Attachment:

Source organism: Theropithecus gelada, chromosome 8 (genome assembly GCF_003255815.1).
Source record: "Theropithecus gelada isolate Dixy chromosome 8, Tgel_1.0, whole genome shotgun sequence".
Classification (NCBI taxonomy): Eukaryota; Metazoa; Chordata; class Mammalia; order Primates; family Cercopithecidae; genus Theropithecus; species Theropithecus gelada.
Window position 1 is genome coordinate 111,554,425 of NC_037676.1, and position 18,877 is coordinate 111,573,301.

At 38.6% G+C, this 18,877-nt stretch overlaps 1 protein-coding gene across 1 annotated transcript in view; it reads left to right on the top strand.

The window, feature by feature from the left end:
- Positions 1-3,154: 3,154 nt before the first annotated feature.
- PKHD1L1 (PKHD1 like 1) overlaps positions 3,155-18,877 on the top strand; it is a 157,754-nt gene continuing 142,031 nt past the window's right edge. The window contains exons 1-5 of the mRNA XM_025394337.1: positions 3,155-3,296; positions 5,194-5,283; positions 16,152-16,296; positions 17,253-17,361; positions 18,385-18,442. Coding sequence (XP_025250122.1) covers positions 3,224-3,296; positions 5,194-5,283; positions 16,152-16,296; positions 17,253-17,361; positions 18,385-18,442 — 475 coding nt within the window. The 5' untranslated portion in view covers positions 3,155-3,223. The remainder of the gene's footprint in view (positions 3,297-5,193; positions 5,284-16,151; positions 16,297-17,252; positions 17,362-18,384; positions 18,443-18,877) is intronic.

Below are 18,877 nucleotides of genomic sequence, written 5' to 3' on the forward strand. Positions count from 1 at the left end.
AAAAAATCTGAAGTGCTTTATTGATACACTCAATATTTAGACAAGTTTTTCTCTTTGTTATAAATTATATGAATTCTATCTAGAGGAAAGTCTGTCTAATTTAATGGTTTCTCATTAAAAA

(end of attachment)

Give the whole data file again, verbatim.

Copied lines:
Source organism: Theropithecus gelada, chromosome 8 (genome assembly GCF_003255815.1).
Source record: "Theropithecus gelada isolate Dixy chromosome 8, Tgel_1.0, whole genome shotgun sequence".
Classification (NCBI taxonomy): Eukaryota; Metazoa; Chordata; class Mammalia; order Primates; family Cercopithecidae; genus Theropithecus; species Theropithecus gelada.
Window position 1 is genome coordinate 111,554,425 of NC_037676.1, and position 18,877 is coordinate 111,573,301.

At 38.6% G+C, this 18,877-nt stretch overlaps 1 protein-coding gene across 1 annotated transcript in view; it reads left to right on the top strand.

The window, feature by feature from the left end:
- Positions 1-3,154: 3,154 nt before the first annotated feature.
- PKHD1L1 (PKHD1 like 1) overlaps positions 3,155-18,877 on the top strand; it is a 157,754-nt gene continuing 142,031 nt past the window's right edge. The window contains exons 1-5 of the mRNA XM_025394337.1: positions 3,155-3,296; positions 5,194-5,283; positions 16,152-16,296; positions 17,253-17,361; positions 18,385-18,442. Coding sequence (XP_025250122.1) covers positions 3,224-3,296; positions 5,194-5,283; positions 16,152-16,296; positions 17,253-17,361; positions 18,385-18,442 — 475 coding nt within the window. The 5' untranslated portion in view covers positions 3,155-3,223. The remainder of the gene's footprint in view (positions 3,297-5,193; positions 5,284-16,151; positions 16,297-17,252; positions 17,362-18,384; positions 18,443-18,877) is intronic.

Below are 18,877 nucleotides of genomic sequence, written 5' to 3' on the forward strand. Positions count from 1 at the left end.
AAAAAATCTGAAGTGCTTTATTGATACACTCAATATTTAGACAAGTTTTTCTCTTTGTTATAAATTATATGAATTCTATCTAGAGGAAAGTCTGTCTAATTTAATGGTTTCTCATTAAAAA